Belonging to the EU meant that EU law applied, restricting the ability of both Conservatives and Labour to raise legislation that benefits the UK’s interests. This also affected civil servants’ work:

… this Mephistophelian deal meant placing limits on future Labour governments, too. Policy tools which had once been fundamental to previous governments’ socialist programmes — trade policy, currency management, state aid and nationalisation, and capital and labour controls — were all sacrificed in exchange for the promise of minimum labour standards and regional development funds delivered through European institutions, rather than Whitehall.

Once we were in, we were in fully. Although Johnson is writing from a Labour perspective, the following attitudes also pertain to Conservative Remainer MPs, of which there are many:

Few outwardly advocated leaving the bloc, believing it to be too difficult or simply not politically feasible

This is where we find ourselves today, six-and-a-half years after voting to leave in the 2016 referendum.

Parliamentarians have not had to legislate much since the 1970s. Civil servants haven’t had to think about that, either. Hence the slow pace. It might require work, not only in the House of Commons but also in Whitehall:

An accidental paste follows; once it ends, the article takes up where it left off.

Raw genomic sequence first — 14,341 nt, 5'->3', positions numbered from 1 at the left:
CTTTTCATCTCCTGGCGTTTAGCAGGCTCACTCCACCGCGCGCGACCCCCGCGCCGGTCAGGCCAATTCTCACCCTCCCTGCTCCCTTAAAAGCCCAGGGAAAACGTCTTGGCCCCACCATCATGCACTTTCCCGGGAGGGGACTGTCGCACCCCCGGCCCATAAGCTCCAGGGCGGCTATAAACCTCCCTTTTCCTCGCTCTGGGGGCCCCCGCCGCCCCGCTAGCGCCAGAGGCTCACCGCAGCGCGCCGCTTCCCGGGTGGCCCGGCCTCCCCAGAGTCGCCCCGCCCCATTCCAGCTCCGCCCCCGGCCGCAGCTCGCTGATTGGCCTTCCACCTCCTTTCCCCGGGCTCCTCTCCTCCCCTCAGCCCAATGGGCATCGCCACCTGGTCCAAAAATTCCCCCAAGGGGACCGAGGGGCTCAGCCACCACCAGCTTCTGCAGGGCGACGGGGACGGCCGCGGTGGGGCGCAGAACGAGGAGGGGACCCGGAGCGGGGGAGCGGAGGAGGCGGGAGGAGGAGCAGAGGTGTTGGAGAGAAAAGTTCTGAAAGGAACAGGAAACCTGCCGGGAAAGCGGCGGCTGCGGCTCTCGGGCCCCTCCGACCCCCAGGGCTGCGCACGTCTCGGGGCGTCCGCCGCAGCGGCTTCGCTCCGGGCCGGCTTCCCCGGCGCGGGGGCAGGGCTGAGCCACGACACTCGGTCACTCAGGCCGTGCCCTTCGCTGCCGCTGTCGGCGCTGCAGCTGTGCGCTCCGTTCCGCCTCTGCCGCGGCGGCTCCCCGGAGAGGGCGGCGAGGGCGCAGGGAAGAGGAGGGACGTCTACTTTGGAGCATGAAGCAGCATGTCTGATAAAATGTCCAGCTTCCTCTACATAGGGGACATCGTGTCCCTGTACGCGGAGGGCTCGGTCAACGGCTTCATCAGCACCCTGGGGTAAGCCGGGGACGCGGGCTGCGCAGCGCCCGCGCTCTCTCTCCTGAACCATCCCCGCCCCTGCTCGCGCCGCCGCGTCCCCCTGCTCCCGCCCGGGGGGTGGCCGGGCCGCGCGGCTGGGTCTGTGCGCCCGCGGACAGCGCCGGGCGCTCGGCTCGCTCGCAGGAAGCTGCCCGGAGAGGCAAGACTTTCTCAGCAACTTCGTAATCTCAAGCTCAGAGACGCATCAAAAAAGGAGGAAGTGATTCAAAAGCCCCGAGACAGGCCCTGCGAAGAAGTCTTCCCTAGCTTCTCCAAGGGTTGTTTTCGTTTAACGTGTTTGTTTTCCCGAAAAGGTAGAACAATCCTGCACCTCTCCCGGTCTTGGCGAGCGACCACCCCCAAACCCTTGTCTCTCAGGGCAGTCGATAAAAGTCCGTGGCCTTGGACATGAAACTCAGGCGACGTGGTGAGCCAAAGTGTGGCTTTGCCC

Joining the EEC in 1972, for instance, took a variety of national powers out of the hands of the UK Government and, by extension, parliament. EU countries are constitutionally transformed from nation-states to member-states, as the Cambridge academic Chris Bickerton has explained. This means that a variety of policy instruments are removed from national governments altogether, or their implementation becomes contingent on the wishes of the European Commission or interpretations of the European Court of Justice (ECJ). Perhaps more obviously, EU membership is simply not compatible with a belief in socialist planning. At its core, the Single Market is designed to limit the power of national electorates to plan their own economies. Of course, a certain degree of national economic planning is permitted within EU membership, but it is conditional. Any time a national government takes a decision that is viewed as distorting the hallowed Single Market — which must be prioritised above all else — those policies are blocked